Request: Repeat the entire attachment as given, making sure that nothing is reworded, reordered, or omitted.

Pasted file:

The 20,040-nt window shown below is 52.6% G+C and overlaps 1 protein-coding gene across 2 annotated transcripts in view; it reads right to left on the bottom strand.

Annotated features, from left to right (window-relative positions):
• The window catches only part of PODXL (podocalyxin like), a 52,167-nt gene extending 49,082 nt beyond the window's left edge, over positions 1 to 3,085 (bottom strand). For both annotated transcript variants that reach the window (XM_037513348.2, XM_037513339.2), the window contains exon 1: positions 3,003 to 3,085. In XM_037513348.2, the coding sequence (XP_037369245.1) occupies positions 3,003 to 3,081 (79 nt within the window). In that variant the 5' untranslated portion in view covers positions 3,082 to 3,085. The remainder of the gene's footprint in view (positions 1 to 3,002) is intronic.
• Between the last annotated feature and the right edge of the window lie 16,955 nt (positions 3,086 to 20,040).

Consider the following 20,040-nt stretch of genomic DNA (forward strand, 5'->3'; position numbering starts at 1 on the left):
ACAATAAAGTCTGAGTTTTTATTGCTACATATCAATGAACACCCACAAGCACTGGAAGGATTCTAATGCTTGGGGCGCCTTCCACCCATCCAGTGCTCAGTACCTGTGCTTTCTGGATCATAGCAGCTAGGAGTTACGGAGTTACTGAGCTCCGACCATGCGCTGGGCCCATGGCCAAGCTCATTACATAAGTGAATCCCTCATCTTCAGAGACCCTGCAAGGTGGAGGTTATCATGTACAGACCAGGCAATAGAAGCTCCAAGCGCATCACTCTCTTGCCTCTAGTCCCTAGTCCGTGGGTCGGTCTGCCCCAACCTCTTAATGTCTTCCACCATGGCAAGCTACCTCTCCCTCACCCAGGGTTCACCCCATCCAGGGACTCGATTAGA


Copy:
The 20,040-nt window shown below is 52.6% G+C and overlaps 1 protein-coding gene across 2 annotated transcripts in view; it reads right to left on the bottom strand.

Annotated features, from left to right (window-relative positions):
• The window catches only part of PODXL (podocalyxin like), a 52,167-nt gene extending 49,082 nt beyond the window's left edge, over positions 1 to 3,085 (bottom strand). For both annotated transcript variants that reach the window (XM_037513348.2, XM_037513339.2), the window contains exon 1: positions 3,003 to 3,085. In XM_037513348.2, the coding sequence (XP_037369245.1) occupies positions 3,003 to 3,081 (79 nt within the window). In that variant the 5' untranslated portion in view covers positions 3,082 to 3,085. The remainder of the gene's footprint in view (positions 1 to 3,002) is intronic.
• Between the last annotated feature and the right edge of the window lie 16,955 nt (positions 3,086 to 20,040).

Consider the following 20,040-nt stretch of genomic DNA (forward strand, 5'->3'; position numbering starts at 1 on the left):
ACAATAAAGTCTGAGTTTTTATTGCTACATATCAATGAACACCCACAAGCACTGGAAGGATTCTAATGCTTGGGGCGCCTTCCACCCATCCAGTGCTCAGTACCTGTGCTTTCTGGATCATAGCAGCTAGGAGTTACGGAGTTACTGAGCTCCGACCATGCGCTGGGCCCATGGCCAAGCTCATTACATAAGTGAATCCCTCATCTTCAGAGACCCTGCAAGGTGGAGGTTATCATGTACAGACCAGGCAATAGAAGCTCCAAGCGCATCACTCTCTTGCCTCTAGTCCCTAGTCCGTGGGTCGGTCTGCCCCAACCTCTTAATGTCTTCCACCATGGCAAGCTACCTCTCCCTCACCCAGGGTTCACCCCATCCAGGGACTCGATTAGA